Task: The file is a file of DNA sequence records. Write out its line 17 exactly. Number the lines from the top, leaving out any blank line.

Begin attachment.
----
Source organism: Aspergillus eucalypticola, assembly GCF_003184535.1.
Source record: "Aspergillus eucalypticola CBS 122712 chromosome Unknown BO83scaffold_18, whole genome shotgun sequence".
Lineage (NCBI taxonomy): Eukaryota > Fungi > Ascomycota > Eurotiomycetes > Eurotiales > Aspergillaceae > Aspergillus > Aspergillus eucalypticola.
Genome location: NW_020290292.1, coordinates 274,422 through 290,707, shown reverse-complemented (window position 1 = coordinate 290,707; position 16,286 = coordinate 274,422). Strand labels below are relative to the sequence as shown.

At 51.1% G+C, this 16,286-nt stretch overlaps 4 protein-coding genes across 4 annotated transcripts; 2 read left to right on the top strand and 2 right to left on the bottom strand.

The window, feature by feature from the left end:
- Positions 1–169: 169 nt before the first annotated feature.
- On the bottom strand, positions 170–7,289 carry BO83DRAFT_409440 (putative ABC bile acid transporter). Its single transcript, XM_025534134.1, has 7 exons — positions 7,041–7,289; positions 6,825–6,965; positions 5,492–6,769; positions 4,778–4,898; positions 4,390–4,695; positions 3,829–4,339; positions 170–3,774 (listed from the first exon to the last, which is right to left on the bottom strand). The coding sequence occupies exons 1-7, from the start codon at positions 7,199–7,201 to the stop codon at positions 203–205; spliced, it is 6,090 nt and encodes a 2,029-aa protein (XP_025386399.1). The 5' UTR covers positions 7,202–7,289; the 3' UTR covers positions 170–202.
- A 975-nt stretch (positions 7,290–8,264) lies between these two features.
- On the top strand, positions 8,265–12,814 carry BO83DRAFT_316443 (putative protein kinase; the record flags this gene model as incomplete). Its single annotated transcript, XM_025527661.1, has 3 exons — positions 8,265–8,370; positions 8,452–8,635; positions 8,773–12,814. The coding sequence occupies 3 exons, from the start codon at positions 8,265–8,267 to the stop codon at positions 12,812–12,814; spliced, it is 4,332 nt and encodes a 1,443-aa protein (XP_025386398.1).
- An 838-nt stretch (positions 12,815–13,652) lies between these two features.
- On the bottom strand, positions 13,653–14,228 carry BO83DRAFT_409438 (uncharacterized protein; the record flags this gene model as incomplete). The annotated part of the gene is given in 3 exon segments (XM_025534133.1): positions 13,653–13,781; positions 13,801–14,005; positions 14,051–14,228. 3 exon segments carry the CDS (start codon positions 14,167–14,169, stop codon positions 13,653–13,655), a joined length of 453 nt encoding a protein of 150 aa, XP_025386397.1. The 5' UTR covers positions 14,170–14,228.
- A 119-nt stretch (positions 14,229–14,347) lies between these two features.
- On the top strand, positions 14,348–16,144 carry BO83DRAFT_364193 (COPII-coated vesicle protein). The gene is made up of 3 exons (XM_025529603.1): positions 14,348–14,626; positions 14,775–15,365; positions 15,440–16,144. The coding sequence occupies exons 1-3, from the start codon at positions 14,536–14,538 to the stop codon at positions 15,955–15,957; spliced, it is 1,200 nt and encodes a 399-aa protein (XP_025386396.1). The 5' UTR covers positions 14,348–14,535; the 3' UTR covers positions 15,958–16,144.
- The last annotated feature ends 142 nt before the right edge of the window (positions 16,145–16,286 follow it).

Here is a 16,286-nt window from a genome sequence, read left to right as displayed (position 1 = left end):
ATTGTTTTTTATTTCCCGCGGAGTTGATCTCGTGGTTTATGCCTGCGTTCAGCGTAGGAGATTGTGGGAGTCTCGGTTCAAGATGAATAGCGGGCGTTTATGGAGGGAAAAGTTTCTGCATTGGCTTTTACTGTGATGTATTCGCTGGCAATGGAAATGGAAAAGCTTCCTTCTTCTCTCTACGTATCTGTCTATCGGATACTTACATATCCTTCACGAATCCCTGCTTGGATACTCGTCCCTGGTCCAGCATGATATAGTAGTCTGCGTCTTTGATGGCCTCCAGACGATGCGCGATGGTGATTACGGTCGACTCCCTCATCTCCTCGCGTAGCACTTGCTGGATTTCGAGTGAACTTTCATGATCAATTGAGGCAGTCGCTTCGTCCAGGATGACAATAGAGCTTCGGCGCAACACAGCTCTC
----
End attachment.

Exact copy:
ATTGTTTTTTATTTCCCGCGGAGTTGATCTCGTGGTTTATGCCTGCGTTCAGCGTAGGAGATTGTGGGAGTCTCGGTTCAAGATGAATAGCGGGCGTTTATGGAGGGAAAAGTTTCTGCATTGGCTTTTACTGTGATGTATTCGCTGGCAATGGAAATGGAAAAGCTTCCTTCTTCTCTCTACGTATCTGTCTATCGGATACTTACATATCCTTCACGAATCCCTGCTTGGATACTCGTCCCTGGTCCAGCATGATATAGTAGTCTGCGTCTTTGATGGCCTCCAGACGATGCGCGATGGTGATTACGGTCGACTCCCTCATCTCCTCGCGTAGCACTTGCTGGATTTCGAGTGAACTTTCATGATCAATTGAGGCAGTCGCTTCGTCCAGGATGACAATAGAGCTTCGGCGCAACACAGCTCTC